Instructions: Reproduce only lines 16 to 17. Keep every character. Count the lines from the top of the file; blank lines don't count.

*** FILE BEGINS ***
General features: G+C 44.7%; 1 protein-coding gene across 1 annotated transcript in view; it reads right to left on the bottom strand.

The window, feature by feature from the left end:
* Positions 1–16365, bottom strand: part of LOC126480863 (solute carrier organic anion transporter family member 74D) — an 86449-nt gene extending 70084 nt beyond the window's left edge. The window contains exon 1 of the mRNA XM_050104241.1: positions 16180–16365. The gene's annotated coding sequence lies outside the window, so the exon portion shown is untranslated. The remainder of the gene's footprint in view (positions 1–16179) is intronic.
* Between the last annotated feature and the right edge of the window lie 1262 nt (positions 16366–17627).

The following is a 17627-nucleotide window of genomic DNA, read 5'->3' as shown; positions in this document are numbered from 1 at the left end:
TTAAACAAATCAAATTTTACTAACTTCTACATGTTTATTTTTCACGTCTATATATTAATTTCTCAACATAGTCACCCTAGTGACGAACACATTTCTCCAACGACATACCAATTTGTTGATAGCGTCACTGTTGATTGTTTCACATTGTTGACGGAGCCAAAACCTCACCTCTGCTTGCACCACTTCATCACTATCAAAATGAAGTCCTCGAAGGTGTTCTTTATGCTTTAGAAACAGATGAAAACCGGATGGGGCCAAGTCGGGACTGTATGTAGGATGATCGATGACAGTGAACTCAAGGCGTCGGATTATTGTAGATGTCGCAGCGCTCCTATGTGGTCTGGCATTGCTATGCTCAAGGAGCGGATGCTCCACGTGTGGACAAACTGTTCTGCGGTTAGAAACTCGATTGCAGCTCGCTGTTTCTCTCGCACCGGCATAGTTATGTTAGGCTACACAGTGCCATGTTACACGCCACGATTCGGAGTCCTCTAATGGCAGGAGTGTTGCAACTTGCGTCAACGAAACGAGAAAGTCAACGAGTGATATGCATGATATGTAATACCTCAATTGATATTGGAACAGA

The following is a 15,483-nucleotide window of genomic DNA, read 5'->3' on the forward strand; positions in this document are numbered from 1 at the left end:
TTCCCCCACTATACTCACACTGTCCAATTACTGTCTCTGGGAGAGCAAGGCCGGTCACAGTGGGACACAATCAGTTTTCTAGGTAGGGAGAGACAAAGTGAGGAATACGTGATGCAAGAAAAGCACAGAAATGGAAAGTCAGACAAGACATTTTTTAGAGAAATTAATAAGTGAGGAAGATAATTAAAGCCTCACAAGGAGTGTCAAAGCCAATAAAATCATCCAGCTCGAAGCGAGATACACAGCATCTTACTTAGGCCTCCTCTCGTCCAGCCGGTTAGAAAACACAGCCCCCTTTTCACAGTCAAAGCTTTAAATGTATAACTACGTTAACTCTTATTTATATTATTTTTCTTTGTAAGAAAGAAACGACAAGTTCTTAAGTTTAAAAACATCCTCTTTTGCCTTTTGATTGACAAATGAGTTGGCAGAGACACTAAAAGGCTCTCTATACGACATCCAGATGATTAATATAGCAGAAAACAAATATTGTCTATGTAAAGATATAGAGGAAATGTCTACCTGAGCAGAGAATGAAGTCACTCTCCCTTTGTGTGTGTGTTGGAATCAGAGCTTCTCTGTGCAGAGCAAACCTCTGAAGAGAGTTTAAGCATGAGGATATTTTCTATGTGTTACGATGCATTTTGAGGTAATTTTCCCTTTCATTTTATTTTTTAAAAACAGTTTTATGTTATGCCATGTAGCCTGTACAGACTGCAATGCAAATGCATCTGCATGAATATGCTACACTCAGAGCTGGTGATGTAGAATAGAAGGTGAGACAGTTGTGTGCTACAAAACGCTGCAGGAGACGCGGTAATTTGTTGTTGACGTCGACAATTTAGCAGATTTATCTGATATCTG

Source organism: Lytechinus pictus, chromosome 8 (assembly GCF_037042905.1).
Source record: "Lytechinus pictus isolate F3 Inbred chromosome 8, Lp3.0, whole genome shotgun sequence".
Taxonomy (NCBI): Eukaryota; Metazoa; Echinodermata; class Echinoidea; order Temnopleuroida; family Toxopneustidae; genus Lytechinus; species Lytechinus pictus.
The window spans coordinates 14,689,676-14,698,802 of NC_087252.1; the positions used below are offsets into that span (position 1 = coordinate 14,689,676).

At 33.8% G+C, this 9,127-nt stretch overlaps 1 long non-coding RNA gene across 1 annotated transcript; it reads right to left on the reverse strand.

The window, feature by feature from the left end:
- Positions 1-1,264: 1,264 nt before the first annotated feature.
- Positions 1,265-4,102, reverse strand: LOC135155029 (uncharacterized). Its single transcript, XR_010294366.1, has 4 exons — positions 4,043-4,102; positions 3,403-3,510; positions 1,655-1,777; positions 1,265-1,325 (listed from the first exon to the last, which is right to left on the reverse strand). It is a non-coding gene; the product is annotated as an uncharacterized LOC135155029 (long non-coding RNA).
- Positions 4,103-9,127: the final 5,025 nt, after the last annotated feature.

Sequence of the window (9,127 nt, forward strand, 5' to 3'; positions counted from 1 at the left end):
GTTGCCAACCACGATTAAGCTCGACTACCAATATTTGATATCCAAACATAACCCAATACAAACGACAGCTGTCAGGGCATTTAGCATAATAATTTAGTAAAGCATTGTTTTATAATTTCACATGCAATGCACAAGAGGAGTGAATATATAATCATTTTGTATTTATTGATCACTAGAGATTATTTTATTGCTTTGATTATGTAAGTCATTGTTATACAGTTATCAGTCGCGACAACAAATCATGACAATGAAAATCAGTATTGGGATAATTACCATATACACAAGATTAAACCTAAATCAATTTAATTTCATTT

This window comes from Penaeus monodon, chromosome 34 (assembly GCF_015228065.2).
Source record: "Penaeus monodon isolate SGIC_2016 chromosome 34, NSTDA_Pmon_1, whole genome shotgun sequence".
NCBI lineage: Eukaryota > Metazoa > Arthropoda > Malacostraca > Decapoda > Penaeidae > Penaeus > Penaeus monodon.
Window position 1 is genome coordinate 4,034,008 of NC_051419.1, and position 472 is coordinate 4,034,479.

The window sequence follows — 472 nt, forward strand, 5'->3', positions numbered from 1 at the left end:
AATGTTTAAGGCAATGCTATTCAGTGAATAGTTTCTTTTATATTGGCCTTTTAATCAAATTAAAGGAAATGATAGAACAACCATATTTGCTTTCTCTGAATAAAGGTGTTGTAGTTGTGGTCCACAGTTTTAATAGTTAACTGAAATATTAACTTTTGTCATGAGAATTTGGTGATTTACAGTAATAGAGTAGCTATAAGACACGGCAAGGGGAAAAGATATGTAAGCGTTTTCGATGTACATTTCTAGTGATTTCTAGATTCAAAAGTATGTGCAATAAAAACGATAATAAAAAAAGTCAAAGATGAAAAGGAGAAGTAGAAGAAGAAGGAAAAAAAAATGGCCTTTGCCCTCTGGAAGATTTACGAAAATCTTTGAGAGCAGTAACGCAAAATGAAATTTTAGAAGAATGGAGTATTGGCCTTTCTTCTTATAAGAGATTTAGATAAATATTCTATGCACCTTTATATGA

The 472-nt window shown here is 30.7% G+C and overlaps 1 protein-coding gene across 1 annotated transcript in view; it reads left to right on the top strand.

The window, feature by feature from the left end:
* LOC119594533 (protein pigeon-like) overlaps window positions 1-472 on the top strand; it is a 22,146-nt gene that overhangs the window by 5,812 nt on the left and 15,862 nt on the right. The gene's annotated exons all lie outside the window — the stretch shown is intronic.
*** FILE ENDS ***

- Positions 1,265-4,102, reverse strand: LOC135155029 (uncharacterized). Its single transcript, XR_010294366.1, has 4 exons — positions 4,043-4,102; positions 3,403-3,510; positions 1,655-1,777; positions 1,265-1,325 (listed from the first exon to the last, which is right to left on the reverse strand). It is a non-coding gene; the product is annotated as an uncharacterized LOC135155029 (long non-coding RNA).
- Positions 4,103-9,127: the final 5,025 nt, after the last annotated feature.